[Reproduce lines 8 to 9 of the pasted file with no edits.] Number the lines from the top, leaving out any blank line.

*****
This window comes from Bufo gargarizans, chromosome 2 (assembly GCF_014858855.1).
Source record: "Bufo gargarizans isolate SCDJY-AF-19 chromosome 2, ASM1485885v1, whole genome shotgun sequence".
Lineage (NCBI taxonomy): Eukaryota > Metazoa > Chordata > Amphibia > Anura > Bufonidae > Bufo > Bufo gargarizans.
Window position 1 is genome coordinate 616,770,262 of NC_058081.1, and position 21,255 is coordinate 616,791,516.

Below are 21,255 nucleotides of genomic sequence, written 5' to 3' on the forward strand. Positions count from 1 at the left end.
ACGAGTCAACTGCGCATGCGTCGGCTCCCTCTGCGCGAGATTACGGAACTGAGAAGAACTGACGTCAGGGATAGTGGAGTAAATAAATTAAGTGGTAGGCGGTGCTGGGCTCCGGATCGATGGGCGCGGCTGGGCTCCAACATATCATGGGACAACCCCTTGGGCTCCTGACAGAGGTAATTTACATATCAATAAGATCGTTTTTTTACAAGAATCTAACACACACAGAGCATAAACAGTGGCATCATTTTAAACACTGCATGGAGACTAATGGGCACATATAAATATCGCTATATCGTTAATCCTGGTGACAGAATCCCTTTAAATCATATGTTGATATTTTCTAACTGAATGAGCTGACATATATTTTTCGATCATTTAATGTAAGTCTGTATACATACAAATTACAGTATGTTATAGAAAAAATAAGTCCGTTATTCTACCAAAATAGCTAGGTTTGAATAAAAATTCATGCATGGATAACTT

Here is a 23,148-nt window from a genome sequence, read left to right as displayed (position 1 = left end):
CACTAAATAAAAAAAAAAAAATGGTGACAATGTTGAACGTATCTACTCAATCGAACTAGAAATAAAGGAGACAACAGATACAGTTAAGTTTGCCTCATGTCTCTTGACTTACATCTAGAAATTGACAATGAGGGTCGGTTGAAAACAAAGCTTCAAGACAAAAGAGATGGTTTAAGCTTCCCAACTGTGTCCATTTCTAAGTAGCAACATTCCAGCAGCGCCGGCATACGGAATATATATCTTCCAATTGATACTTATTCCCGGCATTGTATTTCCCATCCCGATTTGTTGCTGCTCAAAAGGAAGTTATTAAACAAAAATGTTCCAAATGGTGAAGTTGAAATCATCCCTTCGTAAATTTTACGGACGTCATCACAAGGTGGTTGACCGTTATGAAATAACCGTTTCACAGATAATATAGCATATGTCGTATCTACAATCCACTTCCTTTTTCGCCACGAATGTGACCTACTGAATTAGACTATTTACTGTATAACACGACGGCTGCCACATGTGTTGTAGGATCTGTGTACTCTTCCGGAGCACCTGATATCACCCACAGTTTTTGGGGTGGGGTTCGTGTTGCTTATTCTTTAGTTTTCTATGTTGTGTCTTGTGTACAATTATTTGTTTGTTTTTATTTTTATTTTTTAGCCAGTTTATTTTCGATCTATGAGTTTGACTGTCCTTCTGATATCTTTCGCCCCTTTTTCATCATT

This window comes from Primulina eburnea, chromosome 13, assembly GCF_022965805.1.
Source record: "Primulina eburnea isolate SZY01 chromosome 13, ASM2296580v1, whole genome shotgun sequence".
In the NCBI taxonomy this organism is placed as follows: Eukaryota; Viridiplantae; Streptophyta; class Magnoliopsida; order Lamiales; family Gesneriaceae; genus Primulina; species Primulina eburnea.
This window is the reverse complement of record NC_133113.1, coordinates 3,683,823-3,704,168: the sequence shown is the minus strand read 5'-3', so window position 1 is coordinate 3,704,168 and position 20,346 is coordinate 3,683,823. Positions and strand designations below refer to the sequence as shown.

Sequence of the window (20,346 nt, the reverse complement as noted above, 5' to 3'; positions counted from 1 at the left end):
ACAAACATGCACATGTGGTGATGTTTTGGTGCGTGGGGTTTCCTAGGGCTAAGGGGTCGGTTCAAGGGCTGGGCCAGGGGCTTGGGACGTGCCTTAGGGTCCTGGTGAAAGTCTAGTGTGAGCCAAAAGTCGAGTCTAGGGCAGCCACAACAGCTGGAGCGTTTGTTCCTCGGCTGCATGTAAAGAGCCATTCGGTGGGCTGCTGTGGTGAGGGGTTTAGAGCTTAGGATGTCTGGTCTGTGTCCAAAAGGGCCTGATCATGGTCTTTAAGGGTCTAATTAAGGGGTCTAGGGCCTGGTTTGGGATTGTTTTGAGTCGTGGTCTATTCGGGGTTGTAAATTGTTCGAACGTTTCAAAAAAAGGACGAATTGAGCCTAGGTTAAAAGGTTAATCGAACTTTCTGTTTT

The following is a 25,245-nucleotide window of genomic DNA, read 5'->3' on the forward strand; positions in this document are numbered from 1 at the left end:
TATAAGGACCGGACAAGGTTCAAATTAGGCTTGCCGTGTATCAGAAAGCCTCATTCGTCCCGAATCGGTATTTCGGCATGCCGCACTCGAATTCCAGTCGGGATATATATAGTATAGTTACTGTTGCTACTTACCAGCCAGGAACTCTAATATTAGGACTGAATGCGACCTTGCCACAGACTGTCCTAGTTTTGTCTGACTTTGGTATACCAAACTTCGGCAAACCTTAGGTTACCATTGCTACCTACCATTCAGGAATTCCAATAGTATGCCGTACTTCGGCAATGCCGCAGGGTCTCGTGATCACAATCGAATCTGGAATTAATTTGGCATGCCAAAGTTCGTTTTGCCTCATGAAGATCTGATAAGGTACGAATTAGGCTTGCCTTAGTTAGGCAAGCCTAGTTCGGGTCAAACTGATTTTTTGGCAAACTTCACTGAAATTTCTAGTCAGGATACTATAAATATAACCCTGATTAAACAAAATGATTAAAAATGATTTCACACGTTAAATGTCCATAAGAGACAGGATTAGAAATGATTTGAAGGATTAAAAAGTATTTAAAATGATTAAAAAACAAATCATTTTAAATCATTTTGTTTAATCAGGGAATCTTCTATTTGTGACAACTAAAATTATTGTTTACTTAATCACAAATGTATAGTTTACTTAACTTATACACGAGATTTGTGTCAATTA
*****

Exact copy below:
CACTAAATAAAAAAAAAAAAATGGTGACAATGTTGAACGTATCTACTCAATCGAACTAGAAATAAAGGAGACAACAGATACAGTTAAGTTTGCCTCATGTCTCTTGACTTACATCTAGAAATTGACAATGAGGGTCGGTTGAAAACAAAGCTTCAAGACAAAAGAGATGGTTTAAGCTTCCCAACTGTGTCCATTTCTAAGTAGCAACATTCCAGCAGCGCCGGCATACGGAATATATATCTTCCAATTGATACTTATTCCCGGCATTGTATTTCCCATCCCGATTTGTTGCTGCTCAAAAGGAAGTTATTAAACAAAAATGTTCCAAATGGTGAAGTTGAAATCATCCCTTCGTAAATTTTACGGACGTCATCACAAGGTGGTTGACCGTTATGAAATAACCGTTTCACAGATAATATAGCATATGTCGTATCTACAATCCACTTCCTTTTTCGCCACGAATGTGACCTACTGAATTAGACTATTTACTGTATAACACGACGGCTGCCACATGTGTTGTAGGATCTGTGTACTCTTCCGGAGCACCTGATATCACCCACAGTTTTTGGGGTGGGGTTCGTGTTGCTTATTCTTTAGTTTTCTATGTTGTGTCTTGTGTACAATTATTTGTTTGTTTTTATTTTTATTTTTTAGCCAGTTTATTTTCGATCTATGAGTTTGACTGTCCTTCTGATATCTTTCGCCCCTTTTTCATCATT

This window comes from Primulina eburnea, chromosome 13, assembly GCF_022965805.1.